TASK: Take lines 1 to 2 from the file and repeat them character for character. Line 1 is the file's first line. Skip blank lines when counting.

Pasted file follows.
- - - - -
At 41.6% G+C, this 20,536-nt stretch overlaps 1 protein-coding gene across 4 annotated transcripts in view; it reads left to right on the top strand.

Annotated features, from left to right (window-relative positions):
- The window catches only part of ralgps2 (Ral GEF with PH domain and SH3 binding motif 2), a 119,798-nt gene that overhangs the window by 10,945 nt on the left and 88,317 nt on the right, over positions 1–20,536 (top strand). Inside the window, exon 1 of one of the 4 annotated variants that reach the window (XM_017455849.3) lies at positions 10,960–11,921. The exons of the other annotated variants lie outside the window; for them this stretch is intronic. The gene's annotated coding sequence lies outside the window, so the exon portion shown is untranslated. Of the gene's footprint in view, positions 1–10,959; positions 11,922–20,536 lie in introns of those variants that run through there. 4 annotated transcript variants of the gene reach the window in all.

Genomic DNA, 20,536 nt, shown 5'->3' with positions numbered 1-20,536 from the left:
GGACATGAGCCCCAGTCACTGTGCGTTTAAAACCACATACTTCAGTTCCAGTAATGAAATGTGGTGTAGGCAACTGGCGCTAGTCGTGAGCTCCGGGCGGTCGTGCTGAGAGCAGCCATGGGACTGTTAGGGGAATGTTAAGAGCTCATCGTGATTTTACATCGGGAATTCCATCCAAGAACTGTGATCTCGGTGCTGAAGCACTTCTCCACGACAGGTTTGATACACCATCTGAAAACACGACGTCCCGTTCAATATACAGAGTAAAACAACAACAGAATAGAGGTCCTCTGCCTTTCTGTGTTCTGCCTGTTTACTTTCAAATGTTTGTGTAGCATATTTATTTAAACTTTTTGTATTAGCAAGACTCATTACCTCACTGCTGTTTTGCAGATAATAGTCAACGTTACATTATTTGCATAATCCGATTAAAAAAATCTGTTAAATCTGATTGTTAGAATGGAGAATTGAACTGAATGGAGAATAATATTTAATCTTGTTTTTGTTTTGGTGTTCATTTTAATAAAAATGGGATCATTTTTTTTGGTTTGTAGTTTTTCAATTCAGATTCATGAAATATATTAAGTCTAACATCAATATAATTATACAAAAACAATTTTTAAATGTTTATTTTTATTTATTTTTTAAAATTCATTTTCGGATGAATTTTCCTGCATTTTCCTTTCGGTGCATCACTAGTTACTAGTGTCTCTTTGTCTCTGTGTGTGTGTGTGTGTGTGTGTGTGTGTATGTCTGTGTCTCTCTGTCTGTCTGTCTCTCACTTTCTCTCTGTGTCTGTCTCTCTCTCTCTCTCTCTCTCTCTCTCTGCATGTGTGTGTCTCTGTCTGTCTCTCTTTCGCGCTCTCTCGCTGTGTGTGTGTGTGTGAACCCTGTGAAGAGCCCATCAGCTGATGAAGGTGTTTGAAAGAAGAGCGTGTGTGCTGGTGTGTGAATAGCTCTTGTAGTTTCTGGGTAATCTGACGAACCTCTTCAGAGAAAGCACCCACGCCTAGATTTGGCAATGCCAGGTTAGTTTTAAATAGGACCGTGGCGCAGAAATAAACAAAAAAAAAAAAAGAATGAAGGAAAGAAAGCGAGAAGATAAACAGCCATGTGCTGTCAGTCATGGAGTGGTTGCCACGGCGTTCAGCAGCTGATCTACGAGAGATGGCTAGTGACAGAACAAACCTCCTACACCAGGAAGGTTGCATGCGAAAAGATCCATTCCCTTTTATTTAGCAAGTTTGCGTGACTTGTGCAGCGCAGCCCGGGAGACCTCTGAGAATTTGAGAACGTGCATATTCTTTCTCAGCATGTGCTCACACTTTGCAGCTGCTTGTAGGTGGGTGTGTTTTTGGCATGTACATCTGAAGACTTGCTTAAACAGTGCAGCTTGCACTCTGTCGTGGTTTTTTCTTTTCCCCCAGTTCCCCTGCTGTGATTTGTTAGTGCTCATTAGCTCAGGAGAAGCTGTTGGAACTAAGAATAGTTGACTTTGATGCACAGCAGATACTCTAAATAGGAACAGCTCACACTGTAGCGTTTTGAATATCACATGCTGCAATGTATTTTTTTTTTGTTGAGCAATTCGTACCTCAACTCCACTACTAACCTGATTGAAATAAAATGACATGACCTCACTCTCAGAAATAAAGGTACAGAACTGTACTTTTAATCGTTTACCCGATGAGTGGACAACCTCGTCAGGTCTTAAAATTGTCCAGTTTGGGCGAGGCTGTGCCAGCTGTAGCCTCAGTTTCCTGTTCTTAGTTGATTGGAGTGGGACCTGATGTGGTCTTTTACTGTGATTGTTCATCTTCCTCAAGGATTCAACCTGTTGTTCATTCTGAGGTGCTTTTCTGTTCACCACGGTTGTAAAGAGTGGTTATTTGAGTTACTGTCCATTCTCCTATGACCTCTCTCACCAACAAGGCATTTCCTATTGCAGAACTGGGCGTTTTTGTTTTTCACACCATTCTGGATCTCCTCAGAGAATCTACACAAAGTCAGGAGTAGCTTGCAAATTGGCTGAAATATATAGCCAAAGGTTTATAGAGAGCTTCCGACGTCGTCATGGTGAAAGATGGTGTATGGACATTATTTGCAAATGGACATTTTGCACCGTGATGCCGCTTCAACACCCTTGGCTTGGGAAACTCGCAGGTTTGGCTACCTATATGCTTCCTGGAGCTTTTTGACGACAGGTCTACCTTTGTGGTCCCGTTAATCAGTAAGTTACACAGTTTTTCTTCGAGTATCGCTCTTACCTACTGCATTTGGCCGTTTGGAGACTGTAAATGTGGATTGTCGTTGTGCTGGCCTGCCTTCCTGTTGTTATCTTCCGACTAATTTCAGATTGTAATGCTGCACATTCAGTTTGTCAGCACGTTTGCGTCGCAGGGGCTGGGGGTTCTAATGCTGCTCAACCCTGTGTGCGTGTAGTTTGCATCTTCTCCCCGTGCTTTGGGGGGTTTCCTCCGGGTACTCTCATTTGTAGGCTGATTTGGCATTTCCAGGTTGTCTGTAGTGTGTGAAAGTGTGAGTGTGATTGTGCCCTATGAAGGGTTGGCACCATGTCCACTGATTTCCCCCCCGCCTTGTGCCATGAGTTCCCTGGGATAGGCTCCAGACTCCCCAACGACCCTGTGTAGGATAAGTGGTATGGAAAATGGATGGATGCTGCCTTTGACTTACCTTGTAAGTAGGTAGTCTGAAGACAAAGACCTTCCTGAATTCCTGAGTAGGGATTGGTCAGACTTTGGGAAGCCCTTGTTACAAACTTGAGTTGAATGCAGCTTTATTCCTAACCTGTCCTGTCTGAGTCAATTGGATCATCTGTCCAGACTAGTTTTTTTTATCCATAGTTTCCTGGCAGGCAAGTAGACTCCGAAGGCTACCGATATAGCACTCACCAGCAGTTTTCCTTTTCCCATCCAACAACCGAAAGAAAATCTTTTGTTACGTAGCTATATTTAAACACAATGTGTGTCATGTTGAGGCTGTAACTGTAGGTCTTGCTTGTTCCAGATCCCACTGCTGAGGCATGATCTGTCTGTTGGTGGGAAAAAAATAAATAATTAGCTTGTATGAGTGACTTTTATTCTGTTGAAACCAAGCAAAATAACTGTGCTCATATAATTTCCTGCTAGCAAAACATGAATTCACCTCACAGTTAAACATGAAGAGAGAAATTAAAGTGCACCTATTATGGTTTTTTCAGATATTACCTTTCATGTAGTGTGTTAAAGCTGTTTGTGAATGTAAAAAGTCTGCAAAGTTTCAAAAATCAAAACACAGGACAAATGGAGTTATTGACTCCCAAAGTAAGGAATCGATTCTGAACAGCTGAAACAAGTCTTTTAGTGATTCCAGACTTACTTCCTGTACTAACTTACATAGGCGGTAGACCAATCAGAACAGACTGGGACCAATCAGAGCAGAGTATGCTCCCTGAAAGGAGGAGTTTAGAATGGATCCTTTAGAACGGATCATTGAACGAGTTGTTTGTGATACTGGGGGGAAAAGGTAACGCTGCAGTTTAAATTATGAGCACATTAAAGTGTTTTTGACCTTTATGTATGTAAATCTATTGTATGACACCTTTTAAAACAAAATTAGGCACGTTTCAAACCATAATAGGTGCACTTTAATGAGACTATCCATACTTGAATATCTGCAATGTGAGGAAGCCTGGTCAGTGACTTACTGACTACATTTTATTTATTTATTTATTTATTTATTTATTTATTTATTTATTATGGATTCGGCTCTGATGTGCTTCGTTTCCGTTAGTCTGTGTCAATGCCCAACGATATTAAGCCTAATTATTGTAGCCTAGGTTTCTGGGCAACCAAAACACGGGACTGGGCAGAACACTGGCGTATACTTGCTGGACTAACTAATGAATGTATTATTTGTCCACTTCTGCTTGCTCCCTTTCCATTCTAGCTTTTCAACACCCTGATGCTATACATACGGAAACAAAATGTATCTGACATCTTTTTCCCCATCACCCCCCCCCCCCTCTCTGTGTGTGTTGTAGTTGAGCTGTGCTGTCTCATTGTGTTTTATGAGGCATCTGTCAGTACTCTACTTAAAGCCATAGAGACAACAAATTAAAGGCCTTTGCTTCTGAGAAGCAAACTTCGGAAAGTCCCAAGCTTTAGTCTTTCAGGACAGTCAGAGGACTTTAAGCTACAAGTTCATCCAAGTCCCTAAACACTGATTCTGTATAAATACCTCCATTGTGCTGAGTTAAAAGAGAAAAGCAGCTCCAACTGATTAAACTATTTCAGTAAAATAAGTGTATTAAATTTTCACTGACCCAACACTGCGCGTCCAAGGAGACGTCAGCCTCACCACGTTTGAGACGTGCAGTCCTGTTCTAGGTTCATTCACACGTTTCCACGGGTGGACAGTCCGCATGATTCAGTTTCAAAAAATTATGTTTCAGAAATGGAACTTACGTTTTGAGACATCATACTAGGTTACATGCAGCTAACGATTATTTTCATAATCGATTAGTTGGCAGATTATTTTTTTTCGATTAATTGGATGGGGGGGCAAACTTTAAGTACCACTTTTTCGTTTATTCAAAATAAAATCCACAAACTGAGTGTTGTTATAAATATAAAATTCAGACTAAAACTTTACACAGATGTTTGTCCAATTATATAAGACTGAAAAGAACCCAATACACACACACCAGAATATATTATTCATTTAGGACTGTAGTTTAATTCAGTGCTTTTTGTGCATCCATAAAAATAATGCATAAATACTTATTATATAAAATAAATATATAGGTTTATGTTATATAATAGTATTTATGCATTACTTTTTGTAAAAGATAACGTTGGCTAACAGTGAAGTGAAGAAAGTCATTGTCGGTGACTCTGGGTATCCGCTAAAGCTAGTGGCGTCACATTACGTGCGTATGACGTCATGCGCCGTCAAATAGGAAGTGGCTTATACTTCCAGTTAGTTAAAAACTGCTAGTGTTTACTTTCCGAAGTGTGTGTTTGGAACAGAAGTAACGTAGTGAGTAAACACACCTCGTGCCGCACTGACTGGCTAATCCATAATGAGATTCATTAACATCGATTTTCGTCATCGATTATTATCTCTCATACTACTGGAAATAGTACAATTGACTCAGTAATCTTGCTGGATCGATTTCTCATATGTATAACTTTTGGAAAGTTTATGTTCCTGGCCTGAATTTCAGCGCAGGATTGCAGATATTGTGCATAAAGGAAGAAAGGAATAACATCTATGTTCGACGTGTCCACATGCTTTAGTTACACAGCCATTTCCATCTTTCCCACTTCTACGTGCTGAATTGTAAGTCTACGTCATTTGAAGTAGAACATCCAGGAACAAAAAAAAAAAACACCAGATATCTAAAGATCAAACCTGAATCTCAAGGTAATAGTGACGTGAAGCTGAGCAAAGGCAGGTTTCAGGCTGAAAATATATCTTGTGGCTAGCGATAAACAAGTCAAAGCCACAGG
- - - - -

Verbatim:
At 41.6% G+C, this 20,536-nt stretch overlaps 1 protein-coding gene across 4 annotated transcripts in view; it reads left to right on the top strand.

Annotated features, from left to right (window-relative positions):